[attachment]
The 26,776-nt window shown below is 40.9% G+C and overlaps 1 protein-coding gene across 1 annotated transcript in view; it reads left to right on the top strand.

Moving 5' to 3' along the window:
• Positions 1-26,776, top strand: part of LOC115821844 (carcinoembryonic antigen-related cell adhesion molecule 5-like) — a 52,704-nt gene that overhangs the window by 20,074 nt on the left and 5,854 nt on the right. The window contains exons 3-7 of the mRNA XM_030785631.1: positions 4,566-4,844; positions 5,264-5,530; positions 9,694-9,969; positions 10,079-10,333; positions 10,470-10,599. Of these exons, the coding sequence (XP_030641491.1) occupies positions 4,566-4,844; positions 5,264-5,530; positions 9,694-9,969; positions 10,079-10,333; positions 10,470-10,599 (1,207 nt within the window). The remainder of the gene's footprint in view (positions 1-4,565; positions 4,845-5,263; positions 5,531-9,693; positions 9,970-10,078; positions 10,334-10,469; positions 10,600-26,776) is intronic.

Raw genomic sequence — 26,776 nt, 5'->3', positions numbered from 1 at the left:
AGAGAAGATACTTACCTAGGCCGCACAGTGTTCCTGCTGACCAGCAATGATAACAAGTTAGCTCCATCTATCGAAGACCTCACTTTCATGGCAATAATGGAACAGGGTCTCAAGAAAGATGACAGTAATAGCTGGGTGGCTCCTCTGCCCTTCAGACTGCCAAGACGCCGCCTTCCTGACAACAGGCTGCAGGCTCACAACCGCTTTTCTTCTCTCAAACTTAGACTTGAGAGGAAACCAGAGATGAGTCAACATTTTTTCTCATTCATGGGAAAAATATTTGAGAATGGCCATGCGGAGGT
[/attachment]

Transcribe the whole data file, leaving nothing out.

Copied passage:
The 26,776-nt window shown below is 40.9% G+C and overlaps 1 protein-coding gene across 1 annotated transcript in view; it reads left to right on the top strand.

Moving 5' to 3' along the window:
• Positions 1-26,776, top strand: part of LOC115821844 (carcinoembryonic antigen-related cell adhesion molecule 5-like) — a 52,704-nt gene that overhangs the window by 20,074 nt on the left and 5,854 nt on the right. The window contains exons 3-7 of the mRNA XM_030785631.1: positions 4,566-4,844; positions 5,264-5,530; positions 9,694-9,969; positions 10,079-10,333; positions 10,470-10,599. Of these exons, the coding sequence (XP_030641491.1) occupies positions 4,566-4,844; positions 5,264-5,530; positions 9,694-9,969; positions 10,079-10,333; positions 10,470-10,599 (1,207 nt within the window). The remainder of the gene's footprint in view (positions 1-4,565; positions 4,845-5,263; positions 5,531-9,693; positions 9,970-10,078; positions 10,334-10,469; positions 10,600-26,776) is intronic.

Raw genomic sequence — 26,776 nt, 5'->3', positions numbered from 1 at the left:
AGAGAAGATACTTACCTAGGCCGCACAGTGTTCCTGCTGACCAGCAATGATAACAAGTTAGCTCCATCTATCGAAGACCTCACTTTCATGGCAATAATGGAACAGGGTCTCAAGAAAGATGACAGTAATAGCTGGGTGGCTCCTCTGCCCTTCAGACTGCCAAGACGCCGCCTTCCTGACAACAGGCTGCAGGCTCACAACCGCTTTTCTTCTCTCAAACTTAGACTTGAGAGGAAACCAGAGATGAGTCAACATTTTTTCTCATTCATGGGAAAAATATTTGAGAATGGCCATGCGGAGGT